If you put a garlic clove, a few slices of lemon and a sprig of parsley inside the tummy of a fish you’re going to bake or grill, you’ll get a marvelous result. The flesh will be exalted by these aromas, you won’t sense them immediately, but only after chewing a bit. First comes the fish, then the aromas. If not, why spend all that money of freshly caught, non-farm-raised fish? That’s what you paid for, you are cooking it to make it digestible and tastier, not to upset it into something else.
Italian eating rule number 7: use only good quality wine for cooking
It matters! A good wine can make your dish go beyond any expected result, a cheap wine can ruin it.
I know this is easy when you leave in Italy: you can find a good wine for less than 10 euros, if you know where to look.
But you can always store the leftovers (and make them happen) of bottles you open to drink on special occasions or on music & vynils nights (my favorites :-)).
Italian eating rule number 8: cultivate your palate
Keep it trained by periodically tasting new flavors or combos, and be aware that only when you are used to quality, you are able to distinguish good from bad food.
The more low-quality food you ingest, the more you get used to mild flavors and the industrial standard tastes.
Try this: eat two cherry tomatoes. Do they taste exactly the same? They shouldn’t. The soil, the plant, the weather conditions, and the plant reactions can’t be the same. Not even two fruits from the same plant taste the same!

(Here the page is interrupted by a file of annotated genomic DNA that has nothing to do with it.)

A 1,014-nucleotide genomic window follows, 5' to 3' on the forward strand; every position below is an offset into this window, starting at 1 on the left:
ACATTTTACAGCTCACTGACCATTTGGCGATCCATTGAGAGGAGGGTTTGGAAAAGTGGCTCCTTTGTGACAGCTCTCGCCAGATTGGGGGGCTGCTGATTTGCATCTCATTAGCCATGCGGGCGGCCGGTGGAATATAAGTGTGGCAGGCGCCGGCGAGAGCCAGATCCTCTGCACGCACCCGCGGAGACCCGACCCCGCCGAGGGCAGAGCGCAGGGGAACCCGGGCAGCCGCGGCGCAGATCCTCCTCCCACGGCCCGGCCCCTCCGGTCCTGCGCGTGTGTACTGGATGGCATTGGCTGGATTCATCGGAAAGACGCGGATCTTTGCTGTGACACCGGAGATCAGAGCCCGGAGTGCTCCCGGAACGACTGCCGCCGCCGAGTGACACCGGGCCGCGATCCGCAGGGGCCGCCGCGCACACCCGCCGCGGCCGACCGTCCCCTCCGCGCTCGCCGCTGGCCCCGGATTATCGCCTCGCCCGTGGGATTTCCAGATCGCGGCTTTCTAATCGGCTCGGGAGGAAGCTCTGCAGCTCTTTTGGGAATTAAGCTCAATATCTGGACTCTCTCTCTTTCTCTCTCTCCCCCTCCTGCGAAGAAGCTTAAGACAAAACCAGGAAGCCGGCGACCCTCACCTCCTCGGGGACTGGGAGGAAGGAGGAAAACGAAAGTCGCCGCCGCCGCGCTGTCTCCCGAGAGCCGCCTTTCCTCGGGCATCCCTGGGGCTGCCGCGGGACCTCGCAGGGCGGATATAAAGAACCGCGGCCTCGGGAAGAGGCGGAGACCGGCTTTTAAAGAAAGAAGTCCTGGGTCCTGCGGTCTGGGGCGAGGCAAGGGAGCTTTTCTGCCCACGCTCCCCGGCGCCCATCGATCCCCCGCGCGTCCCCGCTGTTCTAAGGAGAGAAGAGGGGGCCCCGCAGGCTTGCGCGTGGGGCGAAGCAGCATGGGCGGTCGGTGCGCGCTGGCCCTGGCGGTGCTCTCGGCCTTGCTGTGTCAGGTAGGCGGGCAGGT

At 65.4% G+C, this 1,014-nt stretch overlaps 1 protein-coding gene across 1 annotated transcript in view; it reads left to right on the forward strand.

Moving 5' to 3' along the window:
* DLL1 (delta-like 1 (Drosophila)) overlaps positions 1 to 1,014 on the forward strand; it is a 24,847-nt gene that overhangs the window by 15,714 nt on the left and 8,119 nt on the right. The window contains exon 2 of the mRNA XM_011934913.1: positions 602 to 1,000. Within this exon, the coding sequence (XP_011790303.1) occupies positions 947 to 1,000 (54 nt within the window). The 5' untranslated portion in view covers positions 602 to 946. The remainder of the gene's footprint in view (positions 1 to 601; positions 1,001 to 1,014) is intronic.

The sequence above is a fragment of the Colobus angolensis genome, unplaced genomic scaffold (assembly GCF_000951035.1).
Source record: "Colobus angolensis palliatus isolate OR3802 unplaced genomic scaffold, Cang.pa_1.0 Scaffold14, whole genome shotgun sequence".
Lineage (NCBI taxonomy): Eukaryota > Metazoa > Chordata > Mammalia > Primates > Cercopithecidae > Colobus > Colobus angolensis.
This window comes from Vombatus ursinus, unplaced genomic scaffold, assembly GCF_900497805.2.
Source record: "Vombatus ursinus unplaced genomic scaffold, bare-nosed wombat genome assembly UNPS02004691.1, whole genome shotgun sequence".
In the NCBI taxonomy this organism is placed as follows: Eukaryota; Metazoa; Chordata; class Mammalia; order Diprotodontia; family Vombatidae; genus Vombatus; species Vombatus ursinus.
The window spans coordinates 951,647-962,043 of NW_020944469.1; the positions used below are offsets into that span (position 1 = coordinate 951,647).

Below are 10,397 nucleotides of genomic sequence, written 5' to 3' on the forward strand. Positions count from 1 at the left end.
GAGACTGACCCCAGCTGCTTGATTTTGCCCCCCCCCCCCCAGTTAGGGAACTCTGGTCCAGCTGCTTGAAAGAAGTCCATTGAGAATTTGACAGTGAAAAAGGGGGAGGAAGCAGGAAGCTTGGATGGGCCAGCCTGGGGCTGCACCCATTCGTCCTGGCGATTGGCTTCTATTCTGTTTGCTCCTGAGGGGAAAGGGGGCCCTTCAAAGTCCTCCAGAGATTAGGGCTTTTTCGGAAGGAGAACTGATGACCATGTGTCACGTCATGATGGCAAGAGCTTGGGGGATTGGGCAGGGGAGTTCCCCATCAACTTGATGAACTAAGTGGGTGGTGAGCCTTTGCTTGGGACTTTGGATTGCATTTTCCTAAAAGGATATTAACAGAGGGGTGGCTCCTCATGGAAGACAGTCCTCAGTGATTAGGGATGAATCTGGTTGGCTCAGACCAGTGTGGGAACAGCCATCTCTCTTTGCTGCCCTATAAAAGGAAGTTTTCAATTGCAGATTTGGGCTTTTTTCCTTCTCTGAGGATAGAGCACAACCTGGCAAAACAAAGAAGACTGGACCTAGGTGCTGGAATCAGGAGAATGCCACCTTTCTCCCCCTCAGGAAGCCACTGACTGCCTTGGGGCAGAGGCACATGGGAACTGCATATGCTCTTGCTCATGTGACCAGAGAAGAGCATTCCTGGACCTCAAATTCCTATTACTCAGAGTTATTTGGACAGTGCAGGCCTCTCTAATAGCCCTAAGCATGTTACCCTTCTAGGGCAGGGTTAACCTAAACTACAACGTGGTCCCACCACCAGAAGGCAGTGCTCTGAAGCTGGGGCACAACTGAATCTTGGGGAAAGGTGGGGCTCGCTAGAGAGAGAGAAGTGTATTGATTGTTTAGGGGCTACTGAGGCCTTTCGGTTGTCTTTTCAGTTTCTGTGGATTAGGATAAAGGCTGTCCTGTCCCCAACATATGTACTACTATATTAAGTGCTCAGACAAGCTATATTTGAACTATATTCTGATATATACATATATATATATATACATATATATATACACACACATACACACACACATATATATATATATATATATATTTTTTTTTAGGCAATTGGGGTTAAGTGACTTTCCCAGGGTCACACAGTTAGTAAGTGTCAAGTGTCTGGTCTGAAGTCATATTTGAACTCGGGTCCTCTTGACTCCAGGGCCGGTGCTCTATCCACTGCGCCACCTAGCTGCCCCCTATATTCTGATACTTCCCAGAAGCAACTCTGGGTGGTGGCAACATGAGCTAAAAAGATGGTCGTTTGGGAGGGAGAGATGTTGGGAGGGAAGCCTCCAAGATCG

So how can we accept eating something that feels exactly the same, bite after bite, time after time?
All this is something you find out when, first of all, you pay attention to what you are eating, and then when you train your palate. It is not something you realize immediately, it’s just that, after you get used to something good, you sense the difference.
This is it, these are the principles I’ve observed and collected since living (and eating) in Italy. It took me time, it took me challenges, it took me curiosity and a lot of solitary thinking.
And I’m certainly not the perfect example of all this, just a lady trying to make her life better, trying to preserve good Italian traditions, and taking the best she can from her life experiences.
Join me in this adventure, and please please please, remember something fundamental: when in doubt, have a pizza!
Enjoy your Italian table, the noise of crockery and people chatting, the smiles and the kisses, the spilled wine and the stained tablecloth. This is life.